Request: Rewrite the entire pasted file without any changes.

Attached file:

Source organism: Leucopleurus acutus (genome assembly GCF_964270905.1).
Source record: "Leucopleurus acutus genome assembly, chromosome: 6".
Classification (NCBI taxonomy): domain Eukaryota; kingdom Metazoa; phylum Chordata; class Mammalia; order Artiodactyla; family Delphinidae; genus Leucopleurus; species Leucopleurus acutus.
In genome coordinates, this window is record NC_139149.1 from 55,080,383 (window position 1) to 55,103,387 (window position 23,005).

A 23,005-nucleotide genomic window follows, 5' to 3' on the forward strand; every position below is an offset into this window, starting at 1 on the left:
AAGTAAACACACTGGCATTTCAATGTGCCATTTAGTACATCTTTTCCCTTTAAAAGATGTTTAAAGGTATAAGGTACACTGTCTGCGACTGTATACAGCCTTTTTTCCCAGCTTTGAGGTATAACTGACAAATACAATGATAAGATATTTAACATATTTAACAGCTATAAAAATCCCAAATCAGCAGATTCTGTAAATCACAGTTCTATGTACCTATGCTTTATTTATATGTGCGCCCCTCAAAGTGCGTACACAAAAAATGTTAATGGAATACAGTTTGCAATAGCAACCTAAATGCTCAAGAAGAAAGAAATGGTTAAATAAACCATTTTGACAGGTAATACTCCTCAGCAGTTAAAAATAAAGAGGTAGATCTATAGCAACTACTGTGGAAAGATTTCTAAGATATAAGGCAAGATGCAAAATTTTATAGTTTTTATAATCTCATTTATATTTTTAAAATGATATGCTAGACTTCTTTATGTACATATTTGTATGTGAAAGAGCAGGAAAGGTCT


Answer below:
Source organism: Leucopleurus acutus (genome assembly GCF_964270905.1).
Source record: "Leucopleurus acutus genome assembly, chromosome: 6".
Classification (NCBI taxonomy): domain Eukaryota; kingdom Metazoa; phylum Chordata; class Mammalia; order Artiodactyla; family Delphinidae; genus Leucopleurus; species Leucopleurus acutus.
In genome coordinates, this window is record NC_139149.1 from 55,080,383 (window position 1) to 55,103,387 (window position 23,005).

A 23,005-nucleotide genomic window follows, 5' to 3' on the forward strand; every position below is an offset into this window, starting at 1 on the left:
AAGTAAACACACTGGCATTTCAATGTGCCATTTAGTACATCTTTTCCCTTTAAAAGATGTTTAAAGGTATAAGGTACACTGTCTGCGACTGTATACAGCCTTTTTTCCCAGCTTTGAGGTATAACTGACAAATACAATGATAAGATATTTAACATATTTAACAGCTATAAAAATCCCAAATCAGCAGATTCTGTAAATCACAGTTCTATGTACCTATGCTTTATTTATATGTGCGCCCCTCAAAGTGCGTACACAAAAAATGTTAATGGAATACAGTTTGCAATAGCAACCTAAATGCTCAAGAAGAAAGAAATGGTTAAATAAACCATTTTGACAGGTAATACTCCTCAGCAGTTAAAAATAAAGAGGTAGATCTATAGCAACTACTGTGGAAAGATTTCTAAGATATAAGGCAAGATGCAAAATTTTATAGTTTTTATAATCTCATTTATATTTTTAAAATGATATGCTAGACTTCTTTATGTACATATTTGTATGTGAAAGAGCAGGAAAGGTCT